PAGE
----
Long Range Hunting With a Precision Rifle
The biggest challenge of long range hunting is learning how to make accurate, first round hits on animals in the field. It’s one thing to shoot a nice group at the range, but quite another to place a single shot in an animal’s vitals under pressure. Here are some of the things I teach, and practice, to help make that first round hit every time.
Master the fundamentals.
Understand and practice the principles of Natural Point of Aim (NPA). In the field, you will be faced with awkward and uncomfortable positions. Knowing how to build a position around your NPA will help make the shot, and it will allow you to spot your hit. Perfect your breathing, trigger press, and follow through. These skills are essential to precision rifle shooting.
The devil’s in the details.
Consistently making long range hits requires focus and attention to detail. With an animal spotted across the canyon, it can be easy to forget some of the steps required to be successful. Practice them every time you take a shot. Small fluctuations in temperature or pressure, accounting for Coriolis and spin drift, or a few degrees of cant in the rifle might not matter at moderate distances, but you better believe they will at extended ranges! To develop good habits, we input precise readings to our ballistic solvers for each shot taken, and zero the turrets when done. Practice, practice, practice.
Know your limits.
Even the most experienced shooters are limited by how well they can accurately read conditions. A 600 yard shot, taken while the wind is changing direction and speed, can be more difficult than a 1200 yard shot with a calm, predictable breeze. Make it a point to shoot when the weather is bad, keeping notes on what the conditions were that you observed and accounted for, as well as where the bullet went.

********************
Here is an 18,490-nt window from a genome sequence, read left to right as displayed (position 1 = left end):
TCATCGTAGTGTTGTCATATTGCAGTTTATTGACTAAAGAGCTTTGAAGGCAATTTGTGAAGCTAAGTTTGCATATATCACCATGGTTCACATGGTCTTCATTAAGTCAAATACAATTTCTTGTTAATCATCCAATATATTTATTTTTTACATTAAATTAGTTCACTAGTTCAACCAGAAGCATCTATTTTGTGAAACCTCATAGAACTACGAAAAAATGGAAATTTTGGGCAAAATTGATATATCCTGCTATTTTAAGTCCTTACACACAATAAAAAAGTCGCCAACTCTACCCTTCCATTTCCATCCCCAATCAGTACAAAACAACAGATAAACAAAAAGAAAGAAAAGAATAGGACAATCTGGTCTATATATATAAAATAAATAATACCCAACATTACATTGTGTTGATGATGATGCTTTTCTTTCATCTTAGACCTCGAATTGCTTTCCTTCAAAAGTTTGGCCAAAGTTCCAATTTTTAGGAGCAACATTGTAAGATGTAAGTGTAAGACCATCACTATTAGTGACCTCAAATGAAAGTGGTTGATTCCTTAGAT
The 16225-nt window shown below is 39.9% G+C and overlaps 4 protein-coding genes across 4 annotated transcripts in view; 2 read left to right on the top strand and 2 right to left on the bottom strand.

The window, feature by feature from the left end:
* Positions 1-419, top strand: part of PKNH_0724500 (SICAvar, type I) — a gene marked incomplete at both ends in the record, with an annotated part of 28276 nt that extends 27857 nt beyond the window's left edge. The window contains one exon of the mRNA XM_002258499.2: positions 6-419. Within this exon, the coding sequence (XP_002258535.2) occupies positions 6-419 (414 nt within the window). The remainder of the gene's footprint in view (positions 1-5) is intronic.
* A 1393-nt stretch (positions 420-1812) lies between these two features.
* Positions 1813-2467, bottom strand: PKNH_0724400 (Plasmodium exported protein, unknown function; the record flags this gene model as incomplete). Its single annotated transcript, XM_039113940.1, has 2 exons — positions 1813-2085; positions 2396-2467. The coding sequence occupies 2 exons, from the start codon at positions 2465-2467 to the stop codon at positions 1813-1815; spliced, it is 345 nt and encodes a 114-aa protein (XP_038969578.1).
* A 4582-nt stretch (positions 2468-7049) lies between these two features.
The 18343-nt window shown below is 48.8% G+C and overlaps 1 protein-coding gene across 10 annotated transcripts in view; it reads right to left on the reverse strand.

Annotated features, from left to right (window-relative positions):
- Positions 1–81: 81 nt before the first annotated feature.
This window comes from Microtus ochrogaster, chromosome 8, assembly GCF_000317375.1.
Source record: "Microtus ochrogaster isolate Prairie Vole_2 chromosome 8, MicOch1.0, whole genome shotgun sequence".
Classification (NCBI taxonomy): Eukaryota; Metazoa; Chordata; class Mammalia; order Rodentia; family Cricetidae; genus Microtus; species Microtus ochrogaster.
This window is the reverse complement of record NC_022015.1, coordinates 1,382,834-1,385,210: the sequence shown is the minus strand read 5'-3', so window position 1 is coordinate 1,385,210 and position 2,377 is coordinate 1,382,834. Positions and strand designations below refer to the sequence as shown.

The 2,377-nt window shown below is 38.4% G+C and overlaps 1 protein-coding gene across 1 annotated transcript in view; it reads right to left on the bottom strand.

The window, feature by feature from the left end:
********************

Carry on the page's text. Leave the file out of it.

Spend some time behind a spotting scope.
The best shooters are quite often the best spotters. The fastest way to gain experience reading conditions, is to observe them through a spotting scope for another shooter. If you don’t already shoot with a partner, find someone with an interest in it to shoot with. Don’t be stingy with barrel steel or bullets; the more field shooting you do, the more experience you will gain. Between strings of fire, or while your shooter is setting up, practice reading the wind through the spotting scope. Look for mirage by focusing on the air between you and the target. Watch the vegetation around the targets for clues. Learn to set up the spotter to watch the bullet’s trace during the shot. The trace provides instant feedback for the correction.
Rehearse the shot.
One of the best things you can do is practice at the location where you will be hunting. Set up some scenarios in likely areas, and go through the process of making a single shot. Keep notes on hits or misses, wind conditions, and likely target locations. Practice using all of your gear to make the shot, fixing the things that don’t work, and refining the things that do. I make it a point to take my rifles for long walks in the woods, seeking out new hunting areas and shooting from them.
In the end, nothing replaces experience when it comes to making first round hits at long range. I’ve found that applying these principles to your practice sessions will help shorten the learning curve, and help you to gain that experience.